The growing of elderly population in Europe and US has increased the prevalence of AS over the last decades[2]; furthermore, positive results of clinical trials in patients at intermediate/low risk[1] and the evolution of device technologies are expected to lead to treating a larger number of patients both young and elderly with more comorbidities [Figure 1].

    Figure 1. History of indications to TAVR: from prohibitive to low-intermediate risk.

    Patients undergoing TAVR can be considered by themselves at higher risk of thrombotic events for advanced age and comorbidities.

    The currently available transcatheter aortic bioprostheses include different types of stents that work as a support for a xenograft tissue with three leaflets of porcine or bovine pericardium.

    As for coronary stents, an endothelization of the struts usually occurs within one month; however, this process is not present at the level of struts far from the aortic vessel wall, with a potential increased risk of embolic events related to this “incomplete endothelization”. Furthermore, thrombosis can occur at the level of the leaflets[3].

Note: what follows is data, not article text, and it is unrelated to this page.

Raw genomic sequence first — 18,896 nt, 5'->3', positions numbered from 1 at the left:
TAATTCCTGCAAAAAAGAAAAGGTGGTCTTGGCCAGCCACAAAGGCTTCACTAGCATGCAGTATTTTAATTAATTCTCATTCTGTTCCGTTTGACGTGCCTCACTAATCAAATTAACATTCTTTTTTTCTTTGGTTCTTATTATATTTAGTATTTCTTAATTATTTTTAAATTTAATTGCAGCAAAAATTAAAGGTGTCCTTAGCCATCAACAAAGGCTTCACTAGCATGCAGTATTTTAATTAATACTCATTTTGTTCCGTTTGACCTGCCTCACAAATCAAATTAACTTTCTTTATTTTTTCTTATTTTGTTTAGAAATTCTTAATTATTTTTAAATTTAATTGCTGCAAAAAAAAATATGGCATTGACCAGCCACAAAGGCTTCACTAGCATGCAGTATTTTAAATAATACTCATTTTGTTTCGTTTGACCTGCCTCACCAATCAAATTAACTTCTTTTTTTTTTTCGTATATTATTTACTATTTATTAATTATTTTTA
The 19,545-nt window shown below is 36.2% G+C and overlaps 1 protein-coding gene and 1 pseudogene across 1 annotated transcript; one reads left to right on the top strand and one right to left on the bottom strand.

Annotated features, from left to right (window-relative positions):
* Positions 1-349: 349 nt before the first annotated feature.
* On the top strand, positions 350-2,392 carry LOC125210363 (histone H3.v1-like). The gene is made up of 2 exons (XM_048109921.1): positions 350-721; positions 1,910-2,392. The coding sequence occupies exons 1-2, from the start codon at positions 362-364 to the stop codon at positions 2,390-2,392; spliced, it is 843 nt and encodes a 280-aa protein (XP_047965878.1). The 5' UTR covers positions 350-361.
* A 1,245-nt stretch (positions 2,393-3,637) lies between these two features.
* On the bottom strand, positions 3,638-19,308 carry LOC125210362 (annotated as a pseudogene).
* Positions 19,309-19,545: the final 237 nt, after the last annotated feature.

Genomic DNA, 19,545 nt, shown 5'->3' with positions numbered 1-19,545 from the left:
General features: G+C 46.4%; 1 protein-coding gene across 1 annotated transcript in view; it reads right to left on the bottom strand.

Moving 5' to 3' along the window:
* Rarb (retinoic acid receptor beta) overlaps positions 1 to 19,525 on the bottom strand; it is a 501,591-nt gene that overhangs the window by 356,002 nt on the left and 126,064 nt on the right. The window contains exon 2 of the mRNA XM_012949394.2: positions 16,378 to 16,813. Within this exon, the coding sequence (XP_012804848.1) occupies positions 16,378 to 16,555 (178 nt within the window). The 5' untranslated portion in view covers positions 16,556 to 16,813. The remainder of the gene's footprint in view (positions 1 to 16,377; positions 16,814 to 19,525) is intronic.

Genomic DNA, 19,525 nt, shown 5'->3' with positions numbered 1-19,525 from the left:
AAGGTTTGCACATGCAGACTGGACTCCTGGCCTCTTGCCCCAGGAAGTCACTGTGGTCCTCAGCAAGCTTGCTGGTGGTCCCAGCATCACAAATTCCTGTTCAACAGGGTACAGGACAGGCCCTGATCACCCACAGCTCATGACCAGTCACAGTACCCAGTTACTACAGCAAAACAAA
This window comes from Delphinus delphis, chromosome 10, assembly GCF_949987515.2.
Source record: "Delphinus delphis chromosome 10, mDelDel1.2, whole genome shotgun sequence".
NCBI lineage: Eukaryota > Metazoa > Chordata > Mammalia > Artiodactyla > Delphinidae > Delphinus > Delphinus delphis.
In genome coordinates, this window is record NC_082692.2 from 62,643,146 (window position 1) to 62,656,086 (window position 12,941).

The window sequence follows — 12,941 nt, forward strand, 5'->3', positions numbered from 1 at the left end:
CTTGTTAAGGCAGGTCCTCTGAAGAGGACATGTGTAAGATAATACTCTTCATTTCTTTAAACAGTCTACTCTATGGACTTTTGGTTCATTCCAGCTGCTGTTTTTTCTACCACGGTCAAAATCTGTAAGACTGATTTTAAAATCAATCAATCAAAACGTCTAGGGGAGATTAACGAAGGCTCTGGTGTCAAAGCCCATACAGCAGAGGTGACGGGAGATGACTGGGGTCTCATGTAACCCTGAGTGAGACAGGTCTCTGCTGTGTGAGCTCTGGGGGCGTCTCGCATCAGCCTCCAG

Therefore, peri- and post-procedural antithrombotic therapy is mandatory to prevent ischemic events, but its optimal regimen is still a matter of debate.

    Table 1 reports the current recommendation of European and American guidelines for antithrombotic therapy after TAVR.

    Table 1

    Current recommendations of European and American guidelines for antithrombotic therapy after TAVR[1,5]

    CORLOE
    2021 ESC/EACTS Guidelines for the management of valvular heart disease
    Oral anticoagulation is recommended lifelong for TAVR patients who have other indications for anticoagulationIB
    Lifelong SAPT is recommended after TAVR in patients with no baseline indication for OACIA
    Routine use of OAC is not recommended after TAVR in patients with no baseline indication for OACIIIB
    2020 ACC/AHA Guideline for the Management of Patients with Valvular Heart Disease
    For patients with a bioprosthetic TAVR, aspirin 75 to 100 mg daily is reasonable in the absence of other indications for oral anticoagulants2aB-R
    For patients with a bioprosthetic TAVR who are at low risk of bleeding, dual antiplatelet therapy with aspirin 75 to 100 mg and clopidogrel 75 mg may be reasonable for 3 to 6 months after valve implantation2bB-NR
    For patients with a bioprosthetic TAVR who are at low risk of bleeding, anticoagulation with a VKA to achieve an INR of 2.5 may be reasonable for at least 3 months after valve implantation2bB-NR
    For patients with bioprosthetic TAVR, treatment with low-dose rivaroxaban (10 mg daily) plus aspirin (75-100 mg) is contraindicated in the absence of other indications for oral anticoagulants3B-R